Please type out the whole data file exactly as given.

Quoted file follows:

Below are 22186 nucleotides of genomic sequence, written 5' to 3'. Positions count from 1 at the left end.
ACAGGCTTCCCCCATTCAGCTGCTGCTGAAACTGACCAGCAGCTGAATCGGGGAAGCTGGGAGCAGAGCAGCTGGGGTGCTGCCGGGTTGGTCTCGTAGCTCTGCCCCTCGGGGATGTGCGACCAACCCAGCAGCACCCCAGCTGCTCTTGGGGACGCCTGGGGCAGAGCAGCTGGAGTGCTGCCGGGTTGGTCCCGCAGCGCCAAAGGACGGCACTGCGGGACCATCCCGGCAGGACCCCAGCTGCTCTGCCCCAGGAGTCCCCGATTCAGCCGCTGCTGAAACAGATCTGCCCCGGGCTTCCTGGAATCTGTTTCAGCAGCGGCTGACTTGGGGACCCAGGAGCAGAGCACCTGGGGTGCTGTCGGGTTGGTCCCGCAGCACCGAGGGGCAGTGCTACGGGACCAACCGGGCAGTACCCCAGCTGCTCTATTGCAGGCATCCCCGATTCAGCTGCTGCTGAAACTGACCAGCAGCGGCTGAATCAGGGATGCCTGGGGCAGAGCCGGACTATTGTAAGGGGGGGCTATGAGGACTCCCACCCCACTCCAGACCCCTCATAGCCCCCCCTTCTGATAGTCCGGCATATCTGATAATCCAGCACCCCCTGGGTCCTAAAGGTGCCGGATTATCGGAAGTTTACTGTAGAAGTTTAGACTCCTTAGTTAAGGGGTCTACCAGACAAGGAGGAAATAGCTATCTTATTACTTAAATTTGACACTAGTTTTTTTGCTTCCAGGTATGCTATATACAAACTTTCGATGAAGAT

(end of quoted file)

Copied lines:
Below are 22186 nucleotides of genomic sequence, written 5' to 3'. Positions count from 1 at the left end.
ACAGGCTTCCCCCATTCAGCTGCTGCTGAAACTGACCAGCAGCTGAATCGGGGAAGCTGGGAGCAGAGCAGCTGGGGTGCTGCCGGGTTGGTCTCGTAGCTCTGCCCCTCGGGGATGTGCGACCAACCCAGCAGCACCCCAGCTGCTCTTGGGGACGCCTGGGGCAGAGCAGCTGGAGTGCTGCCGGGTTGGTCCCGCAGCGCCAAAGGACGGCACTGCGGGACCATCCCGGCAGGACCCCAGCTGCTCTGCCCCAGGAGTCCCCGATTCAGCCGCTGCTGAAACAGATCTGCCCCGGGCTTCCTGGAATCTGTTTCAGCAGCGGCTGACTTGGGGACCCAGGAGCAGAGCACCTGGGGTGCTGTCGGGTTGGTCCCGCAGCACCGAGGGGCAGTGCTACGGGACCAACCGGGCAGTACCCCAGCTGCTCTATTGCAGGCATCCCCGATTCAGCTGCTGCTGAAACTGACCAGCAGCGGCTGAATCAGGGATGCCTGGGGCAGAGCCGGACTATTGTAAGGGGGGGCTATGAGGACTCCCACCCCACTCCAGACCCCTCATAGCCCCCCCTTCTGATAGTCCGGCATATCTGATAATCCAGCACCCCCTGGGTCCTAAAGGTGCCGGATTATCGGAAGTTTACTGTAGAAGTTTAGACTCCTTAGTTAAGGGGTCTACCAGACAAGGAGGAAATAGCTATCTTATTACTTAAATTTGACACTAGTTTTTTTGCTTCCAGGTATGCTATATACAAACTTTCGATGAAGAT